Archive for April, 2014


What is Cru Bourgeois

The French love to classify. Top dogs in the Bordeaux wine estates hang on to the classification ordered by Napoleon III in 1855 that is immutable ever since, although it is hard to believe a chateau should sit on the top without ever suffering a dinmunition of quality in wwell over a hundred years. Or conversely, a chateau at the bottom of the list might have improved enought to move up through the ranks. (Not the French way! They often react to change with a determined NON!)
While Crus Bourgeois wines from the Médoc have a particular typicity and quality, they were left out of the 1855 classification.
The history of the Cru Bourgeois classification has gone through some rough times. Its 1932 classification designated 444 estates as Cru Bourgeois but by the 1960s over 300 had been absorbed into other estates or had converted their land away from viticulture. These orphaned wineries of the Medoc banded together in the Cru Bourgeois classification to identify and give a commercial boost to lesser known estates. Cru Bourgeois wines have increasingly built a reputation for quality and value  representing only 40% of Médoc’s total production.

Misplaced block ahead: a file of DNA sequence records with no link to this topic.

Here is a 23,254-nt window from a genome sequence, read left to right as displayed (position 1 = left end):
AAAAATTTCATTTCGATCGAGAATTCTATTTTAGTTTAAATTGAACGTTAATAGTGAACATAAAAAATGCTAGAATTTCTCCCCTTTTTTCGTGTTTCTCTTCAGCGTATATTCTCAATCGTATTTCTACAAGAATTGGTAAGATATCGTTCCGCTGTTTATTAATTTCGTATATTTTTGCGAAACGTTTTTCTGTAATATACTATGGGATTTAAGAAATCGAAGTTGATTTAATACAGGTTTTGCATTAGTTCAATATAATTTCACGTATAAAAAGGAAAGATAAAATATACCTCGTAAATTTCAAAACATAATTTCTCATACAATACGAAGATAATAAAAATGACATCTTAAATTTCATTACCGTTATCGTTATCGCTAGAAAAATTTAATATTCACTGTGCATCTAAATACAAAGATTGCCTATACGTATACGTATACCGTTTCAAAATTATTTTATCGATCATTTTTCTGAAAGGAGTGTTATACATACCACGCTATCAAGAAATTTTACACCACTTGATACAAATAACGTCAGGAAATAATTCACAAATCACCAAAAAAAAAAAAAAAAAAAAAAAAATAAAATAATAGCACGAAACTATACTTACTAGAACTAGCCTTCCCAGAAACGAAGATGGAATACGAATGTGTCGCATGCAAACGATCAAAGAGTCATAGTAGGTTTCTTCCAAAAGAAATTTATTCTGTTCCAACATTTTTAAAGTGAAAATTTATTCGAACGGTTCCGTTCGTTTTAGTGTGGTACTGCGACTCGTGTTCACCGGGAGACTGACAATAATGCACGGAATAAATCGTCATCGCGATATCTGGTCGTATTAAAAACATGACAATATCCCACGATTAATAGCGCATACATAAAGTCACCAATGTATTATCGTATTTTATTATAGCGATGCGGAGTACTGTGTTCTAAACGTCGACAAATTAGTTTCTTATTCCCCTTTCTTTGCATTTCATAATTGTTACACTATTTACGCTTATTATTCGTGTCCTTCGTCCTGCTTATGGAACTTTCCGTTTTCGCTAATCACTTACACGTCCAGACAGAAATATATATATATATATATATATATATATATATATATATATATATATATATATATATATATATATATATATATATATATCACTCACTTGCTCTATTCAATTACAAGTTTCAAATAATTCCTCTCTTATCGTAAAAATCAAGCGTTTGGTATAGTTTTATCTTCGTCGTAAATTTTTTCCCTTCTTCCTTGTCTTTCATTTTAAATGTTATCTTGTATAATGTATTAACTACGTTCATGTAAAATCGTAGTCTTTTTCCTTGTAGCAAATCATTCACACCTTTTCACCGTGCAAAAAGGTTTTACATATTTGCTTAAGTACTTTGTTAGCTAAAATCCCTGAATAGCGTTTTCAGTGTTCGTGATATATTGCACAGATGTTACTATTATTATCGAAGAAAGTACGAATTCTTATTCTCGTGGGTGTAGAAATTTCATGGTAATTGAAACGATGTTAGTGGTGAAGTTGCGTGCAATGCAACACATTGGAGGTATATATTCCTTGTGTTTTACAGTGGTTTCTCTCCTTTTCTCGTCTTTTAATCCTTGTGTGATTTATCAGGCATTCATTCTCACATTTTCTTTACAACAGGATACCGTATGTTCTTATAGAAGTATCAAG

Rating the estates was based on tasting each property’s wines from 1994-1999. New or combined estates complained that tasting only up to the 1999 vintage discriminated against those estates which had recently improved. Today, the wines are labeled ‘Label Cru Bourgeois’ as a mark of quality based on production and quality standards, awarded each year. The single-tier classification will be based on a new set of production rules including 18 months ageing in barrel and independent quality testing.